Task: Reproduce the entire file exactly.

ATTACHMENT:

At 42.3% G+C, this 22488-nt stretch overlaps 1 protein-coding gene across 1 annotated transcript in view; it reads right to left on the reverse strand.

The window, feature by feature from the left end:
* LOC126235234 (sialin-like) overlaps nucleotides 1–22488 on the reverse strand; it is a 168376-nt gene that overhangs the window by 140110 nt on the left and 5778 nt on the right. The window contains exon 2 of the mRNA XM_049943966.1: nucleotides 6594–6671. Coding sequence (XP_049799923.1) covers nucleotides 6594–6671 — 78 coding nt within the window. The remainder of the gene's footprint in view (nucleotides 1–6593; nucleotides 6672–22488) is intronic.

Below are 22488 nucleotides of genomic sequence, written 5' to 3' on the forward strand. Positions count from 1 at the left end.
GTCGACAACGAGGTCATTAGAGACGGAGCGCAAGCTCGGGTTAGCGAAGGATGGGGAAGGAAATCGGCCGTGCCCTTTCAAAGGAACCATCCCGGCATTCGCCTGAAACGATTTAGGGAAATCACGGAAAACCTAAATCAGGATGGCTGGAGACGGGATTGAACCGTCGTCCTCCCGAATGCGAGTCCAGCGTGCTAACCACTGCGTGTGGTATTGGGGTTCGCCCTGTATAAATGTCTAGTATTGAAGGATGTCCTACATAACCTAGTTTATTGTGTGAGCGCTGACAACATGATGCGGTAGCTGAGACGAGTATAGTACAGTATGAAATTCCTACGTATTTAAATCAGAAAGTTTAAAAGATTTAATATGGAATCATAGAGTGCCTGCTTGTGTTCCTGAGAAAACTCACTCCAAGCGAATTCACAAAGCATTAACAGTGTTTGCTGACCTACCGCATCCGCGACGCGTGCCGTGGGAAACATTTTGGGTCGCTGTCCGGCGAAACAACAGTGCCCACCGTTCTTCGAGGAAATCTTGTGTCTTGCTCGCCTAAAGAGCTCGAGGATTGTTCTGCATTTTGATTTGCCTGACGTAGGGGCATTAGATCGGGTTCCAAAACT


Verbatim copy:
At 42.3% G+C, this 22488-nt stretch overlaps 1 protein-coding gene across 1 annotated transcript in view; it reads right to left on the reverse strand.

The window, feature by feature from the left end:
* LOC126235234 (sialin-like) overlaps nucleotides 1–22488 on the reverse strand; it is a 168376-nt gene that overhangs the window by 140110 nt on the left and 5778 nt on the right. The window contains exon 2 of the mRNA XM_049943966.1: nucleotides 6594–6671. Coding sequence (XP_049799923.1) covers nucleotides 6594–6671 — 78 coding nt within the window. The remainder of the gene's footprint in view (nucleotides 1–6593; nucleotides 6672–22488) is intronic.

Below are 22488 nucleotides of genomic sequence, written 5' to 3' on the forward strand. Positions count from 1 at the left end.
GTCGACAACGAGGTCATTAGAGACGGAGCGCAAGCTCGGGTTAGCGAAGGATGGGGAAGGAAATCGGCCGTGCCCTTTCAAAGGAACCATCCCGGCATTCGCCTGAAACGATTTAGGGAAATCACGGAAAACCTAAATCAGGATGGCTGGAGACGGGATTGAACCGTCGTCCTCCCGAATGCGAGTCCAGCGTGCTAACCACTGCGTGTGGTATTGGGGTTCGCCCTGTATAAATGTCTAGTATTGAAGGATGTCCTACATAACCTAGTTTATTGTGTGAGCGCTGACAACATGATGCGGTAGCTGAGACGAGTATAGTACAGTATGAAATTCCTACGTATTTAAATCAGAAAGTTTAAAAGATTTAATATGGAATCATAGAGTGCCTGCTTGTGTTCCTGAGAAAACTCACTCCAAGCGAATTCACAAAGCATTAACAGTGTTTGCTGACCTACCGCATCCGCGACGCGTGCCGTGGGAAACATTTTGGGTCGCTGTCCGGCGAAACAACAGTGCCCACCGTTCTTCGAGGAAATCTTGTGTCTTGCTCGCCTAAAGAGCTCGAGGATTGTTCTGCATTTTGATTTGCCTGACGTAGGGGCATTAGATCGGGTTCCAAAACT